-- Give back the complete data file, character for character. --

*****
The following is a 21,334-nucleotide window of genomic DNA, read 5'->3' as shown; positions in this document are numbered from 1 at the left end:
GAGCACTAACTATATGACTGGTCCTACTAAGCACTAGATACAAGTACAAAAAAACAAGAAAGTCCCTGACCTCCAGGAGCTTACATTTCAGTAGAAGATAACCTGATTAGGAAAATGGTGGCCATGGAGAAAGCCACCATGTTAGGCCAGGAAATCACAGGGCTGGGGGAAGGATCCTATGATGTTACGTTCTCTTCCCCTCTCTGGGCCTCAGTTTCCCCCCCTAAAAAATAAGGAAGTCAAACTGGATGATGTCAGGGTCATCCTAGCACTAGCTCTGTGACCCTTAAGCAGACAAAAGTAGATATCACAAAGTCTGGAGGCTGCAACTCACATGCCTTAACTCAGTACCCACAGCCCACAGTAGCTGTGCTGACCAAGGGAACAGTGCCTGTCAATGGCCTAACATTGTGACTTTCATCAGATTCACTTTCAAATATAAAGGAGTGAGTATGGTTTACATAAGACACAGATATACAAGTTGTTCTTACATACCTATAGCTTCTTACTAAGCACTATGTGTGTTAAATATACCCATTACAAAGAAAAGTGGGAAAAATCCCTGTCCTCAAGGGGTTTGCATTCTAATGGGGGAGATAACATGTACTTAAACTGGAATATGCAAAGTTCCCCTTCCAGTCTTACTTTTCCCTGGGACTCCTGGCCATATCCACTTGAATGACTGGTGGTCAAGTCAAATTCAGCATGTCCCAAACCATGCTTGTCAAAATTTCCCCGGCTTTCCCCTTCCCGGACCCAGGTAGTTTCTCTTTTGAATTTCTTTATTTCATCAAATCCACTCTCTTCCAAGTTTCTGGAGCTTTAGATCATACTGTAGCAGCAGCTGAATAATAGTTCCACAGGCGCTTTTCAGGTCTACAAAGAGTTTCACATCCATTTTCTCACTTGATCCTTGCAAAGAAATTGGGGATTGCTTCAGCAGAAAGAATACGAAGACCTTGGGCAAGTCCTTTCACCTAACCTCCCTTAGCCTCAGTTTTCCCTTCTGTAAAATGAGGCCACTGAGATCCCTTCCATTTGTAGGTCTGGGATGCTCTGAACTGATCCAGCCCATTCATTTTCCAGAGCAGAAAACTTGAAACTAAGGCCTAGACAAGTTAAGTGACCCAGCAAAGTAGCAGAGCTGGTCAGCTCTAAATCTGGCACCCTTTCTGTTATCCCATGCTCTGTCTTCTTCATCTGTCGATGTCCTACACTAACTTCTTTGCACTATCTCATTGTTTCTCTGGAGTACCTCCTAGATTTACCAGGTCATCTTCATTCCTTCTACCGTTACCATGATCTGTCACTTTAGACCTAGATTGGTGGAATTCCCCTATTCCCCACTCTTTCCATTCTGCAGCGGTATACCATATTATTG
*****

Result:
The following is a 21,334-nucleotide window of genomic DNA, read 5'->3' as shown; positions in this document are numbered from 1 at the left end:
GAGCACTAACTATATGACTGGTCCTACTAAGCACTAGATACAAGTACAAAAAAACAAGAAAGTCCCTGACCTCCAGGAGCTTACATTTCAGTAGAAGATAACCTGATTAGGAAAATGGTGGCCATGGAGAAAGCCACCATGTTAGGCCAGGAAATCACAGGGCTGGGGGAAGGATCCTATGATGTTACGTTCTCTTCCCCTCTCTGGGCCTCAGTTTCCCCCCCTAAAAAATAAGGAAGTCAAACTGGATGATGTCAGGGTCATCCTAGCACTAGCTCTGTGACCCTTAAGCAGACAAAAGTAGATATCACAAAGTCTGGAGGCTGCAACTCACATGCCTTAACTCAGTACCCACAGCCCACAGTAGCTGTGCTGACCAAGGGAACAGTGCCTGTCAATGGCCTAACATTGTGACTTTCATCAGATTCACTTTCAAATATAAAGGAGTGAGTATGGTTTACATAAGACACAGATATACAAGTTGTTCTTACATACCTATAGCTTCTTACTAAGCACTATGTGTGTTAAATATACCCATTACAAAGAAAAGTGGGAAAAATCCCTGTCCTCAAGGGGTTTGCATTCTAATGGGGGAGATAACATGTACTTAAACTGGAATATGCAAAGTTCCCCTTCCAGTCTTACTTTTCCCTGGGACTCCTGGCCATATCCACTTGAATGACTGGTGGTCAAGTCAAATTCAGCATGTCCCAAACCATGCTTGTCAAAATTTCCCCGGCTTTCCCCTTCCCGGACCCAGGTAGTTTCTCTTTTGAATTTCTTTATTTCATCAAATCCACTCTCTTCCAAGTTTCTGGAGCTTTAGATCATACTGTAGCAGCAGCTGAATAATAGTTCCACAGGCGCTTTTCAGGTCTACAAAGAGTTTCACATCCATTTTCTCACTTGATCCTTGCAAAGAAATTGGGGATTGCTTCAGCAGAAAGAATACGAAGACCTTGGGCAAGTCCTTTCACCTAACCTCCCTTAGCCTCAGTTTTCCCTTCTGTAAAATGAGGCCACTGAGATCCCTTCCATTTGTAGGTCTGGGATGCTCTGAACTGATCCAGCCCATTCATTTTCCAGAGCAGAAAACTTGAAACTAAGGCCTAGACAAGTTAAGTGACCCAGCAAAGTAGCAGAGCTGGTCAGCTCTAAATCTGGCACCCTTTCTGTTATCCCATGCTCTGTCTTCTTCATCTGTCGATGTCCTACACTAACTTCTTTGCACTATCTCATTGTTTCTCTGGAGTACCTCCTAGATTTACCAGGTCATCTTCATTCCTTCTACCGTTACCATGATCTGTCACTTTAGACCTAGATTGGTGGAATTCCCCTATTCCCCACTCTTTCCATTCTGCAGCGGTATACCATATTATTG